The image of my baby with a cigarette dangling from her toothless mouth was enough to move me to action. Utah Moms for Clean Air was born that day.

View Sam Edmondson's blog posts
13 July 2011, 2:14 PM
Congress pushes boundaries with anti-environmental agenda
Avant-garde, the good kind. Partial view of Marchel Duchamp's sensational 1912 painting, Nude Descending a Staircase.

A thousand political fires are burning in Washington, D.C., as members of the House of Representatives hijack the budgeting process. They aim to torch critical environmental safeguards—from endangered species protections to standards that keep our air and water clean.

Their strategy? Since Congress has to pass a spending bill that funds government agencies—the EPA, Forest Service and others—anti-environmental representatives think they can slip bitter pills into the bill and make the country swallow.

I call it avant-garde governing. First, the architects of this all-out assault on environmental protection are pushing the boundaries of our democracy. Second, they are in a different place entirely from the majority of Americans.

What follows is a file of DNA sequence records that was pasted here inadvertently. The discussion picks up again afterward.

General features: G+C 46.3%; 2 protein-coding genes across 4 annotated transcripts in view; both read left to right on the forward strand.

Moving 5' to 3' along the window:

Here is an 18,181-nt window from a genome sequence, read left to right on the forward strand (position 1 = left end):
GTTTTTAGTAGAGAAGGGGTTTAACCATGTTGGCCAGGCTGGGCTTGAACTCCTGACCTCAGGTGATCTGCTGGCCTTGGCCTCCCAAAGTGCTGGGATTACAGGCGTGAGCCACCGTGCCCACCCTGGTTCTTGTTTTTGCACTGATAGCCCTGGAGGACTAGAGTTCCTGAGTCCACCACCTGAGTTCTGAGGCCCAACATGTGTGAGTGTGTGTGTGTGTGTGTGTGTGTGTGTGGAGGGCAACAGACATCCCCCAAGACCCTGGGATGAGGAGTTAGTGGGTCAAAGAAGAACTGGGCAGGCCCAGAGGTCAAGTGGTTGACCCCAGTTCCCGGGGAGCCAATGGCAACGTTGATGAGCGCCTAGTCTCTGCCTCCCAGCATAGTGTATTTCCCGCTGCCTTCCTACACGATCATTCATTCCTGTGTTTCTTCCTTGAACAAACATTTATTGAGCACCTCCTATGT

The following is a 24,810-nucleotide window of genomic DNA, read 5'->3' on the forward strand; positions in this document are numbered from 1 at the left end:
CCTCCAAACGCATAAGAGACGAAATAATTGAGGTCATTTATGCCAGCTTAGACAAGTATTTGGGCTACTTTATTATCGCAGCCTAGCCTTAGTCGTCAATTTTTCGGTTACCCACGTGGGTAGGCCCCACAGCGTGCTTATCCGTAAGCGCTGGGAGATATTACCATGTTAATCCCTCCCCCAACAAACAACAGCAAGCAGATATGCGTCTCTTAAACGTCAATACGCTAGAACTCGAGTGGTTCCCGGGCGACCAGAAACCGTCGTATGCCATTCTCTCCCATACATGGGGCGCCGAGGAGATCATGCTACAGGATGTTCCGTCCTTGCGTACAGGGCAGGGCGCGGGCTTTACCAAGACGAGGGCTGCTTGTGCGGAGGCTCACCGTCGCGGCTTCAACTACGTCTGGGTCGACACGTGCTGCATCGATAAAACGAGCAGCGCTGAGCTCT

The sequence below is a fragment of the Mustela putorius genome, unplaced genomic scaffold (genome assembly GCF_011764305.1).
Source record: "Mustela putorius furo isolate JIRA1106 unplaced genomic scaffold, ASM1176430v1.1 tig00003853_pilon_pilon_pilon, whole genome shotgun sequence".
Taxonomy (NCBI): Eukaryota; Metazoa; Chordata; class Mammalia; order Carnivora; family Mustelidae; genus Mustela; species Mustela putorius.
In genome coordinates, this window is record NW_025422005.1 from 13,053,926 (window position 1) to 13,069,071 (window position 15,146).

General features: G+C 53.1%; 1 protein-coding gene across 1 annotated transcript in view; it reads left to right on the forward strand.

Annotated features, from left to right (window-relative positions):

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View Liz Judge's blog posts
12 July 2011, 3:52 PM
Study links birth defects to MTR, but coal industry lawyers blame inbreeding

A major new scientific study shows significantly higher rates of birth defects in areas of heavy mountaintop removal mining, even after controlling for a range of other contributing factors. The study found that living near a mountaintop removal site poses a much greater risk to unborn babies than smoking during pregnancy. More than double the risk!

Says the study: "For babies born specifically with defects of the circulatory or respiratory system, smoking increased risk by 17 percent, and living in a mountaintop mining area increased risk by 181 percent. Living in a mountaintop mining area was a bigger risk for birth defects than smoking."